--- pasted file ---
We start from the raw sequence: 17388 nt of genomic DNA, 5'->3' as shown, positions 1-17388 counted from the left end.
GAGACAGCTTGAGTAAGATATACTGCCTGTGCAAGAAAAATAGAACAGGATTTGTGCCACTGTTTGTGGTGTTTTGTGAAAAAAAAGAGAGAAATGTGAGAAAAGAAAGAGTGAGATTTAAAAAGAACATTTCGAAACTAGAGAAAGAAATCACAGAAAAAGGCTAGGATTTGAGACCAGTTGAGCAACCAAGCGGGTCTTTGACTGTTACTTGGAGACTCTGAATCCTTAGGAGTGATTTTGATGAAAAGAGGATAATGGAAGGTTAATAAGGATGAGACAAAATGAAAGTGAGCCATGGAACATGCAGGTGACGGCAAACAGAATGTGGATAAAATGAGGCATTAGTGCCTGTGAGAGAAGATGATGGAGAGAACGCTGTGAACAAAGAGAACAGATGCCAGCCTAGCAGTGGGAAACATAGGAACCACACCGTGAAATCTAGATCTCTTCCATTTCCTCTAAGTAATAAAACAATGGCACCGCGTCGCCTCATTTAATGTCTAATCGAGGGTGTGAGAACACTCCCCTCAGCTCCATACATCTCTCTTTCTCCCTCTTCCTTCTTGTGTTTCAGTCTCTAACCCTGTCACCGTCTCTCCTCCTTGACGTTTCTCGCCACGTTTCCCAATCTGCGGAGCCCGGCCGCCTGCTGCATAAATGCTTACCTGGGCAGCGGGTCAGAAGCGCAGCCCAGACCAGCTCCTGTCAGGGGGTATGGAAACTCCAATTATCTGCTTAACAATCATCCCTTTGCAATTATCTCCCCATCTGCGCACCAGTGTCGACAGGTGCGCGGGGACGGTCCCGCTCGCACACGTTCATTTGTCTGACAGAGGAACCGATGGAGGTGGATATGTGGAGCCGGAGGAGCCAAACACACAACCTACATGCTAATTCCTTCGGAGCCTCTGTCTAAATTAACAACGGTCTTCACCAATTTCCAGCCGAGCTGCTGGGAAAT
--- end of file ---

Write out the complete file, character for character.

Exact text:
We start from the raw sequence: 17388 nt of genomic DNA, 5'->3' as shown, positions 1-17388 counted from the left end.
GAGACAGCTTGAGTAAGATATACTGCCTGTGCAAGAAAAATAGAACAGGATTTGTGCCACTGTTTGTGGTGTTTTGTGAAAAAAAAGAGAGAAATGTGAGAAAAGAAAGAGTGAGATTTAAAAAGAACATTTCGAAACTAGAGAAAGAAATCACAGAAAAAGGCTAGGATTTGAGACCAGTTGAGCAACCAAGCGGGTCTTTGACTGTTACTTGGAGACTCTGAATCCTTAGGAGTGATTTTGATGAAAAGAGGATAATGGAAGGTTAATAAGGATGAGACAAAATGAAAGTGAGCCATGGAACATGCAGGTGACGGCAAACAGAATGTGGATAAAATGAGGCATTAGTGCCTGTGAGAGAAGATGATGGAGAGAACGCTGTGAACAAAGAGAACAGATGCCAGCCTAGCAGTGGGAAACATAGGAACCACACCGTGAAATCTAGATCTCTTCCATTTCCTCTAAGTAATAAAACAATGGCACCGCGTCGCCTCATTTAATGTCTAATCGAGGGTGTGAGAACACTCCCCTCAGCTCCATACATCTCTCTTTCTCCCTCTTCCTTCTTGTGTTTCAGTCTCTAACCCTGTCACCGTCTCTCCTCCTTGACGTTTCTCGCCACGTTTCCCAATCTGCGGAGCCCGGCCGCCTGCTGCATAAATGCTTACCTGGGCAGCGGGTCAGAAGCGCAGCCCAGACCAGCTCCTGTCAGGGGGTATGGAAACTCCAATTATCTGCTTAACAATCATCCCTTTGCAATTATCTCCCCATCTGCGCACCAGTGTCGACAGGTGCGCGGGGACGGTCCCGCTCGCACACGTTCATTTGTCTGACAGAGGAACCGATGGAGGTGGATATGTGGAGCCGGAGGAGCCAAACACACAACCTACATGCTAATTCCTTCGGAGCCTCTGTCTAAATTAACAACGGTCTTCACCAATTTCCAGCCGAGCTGCTGGGAAAT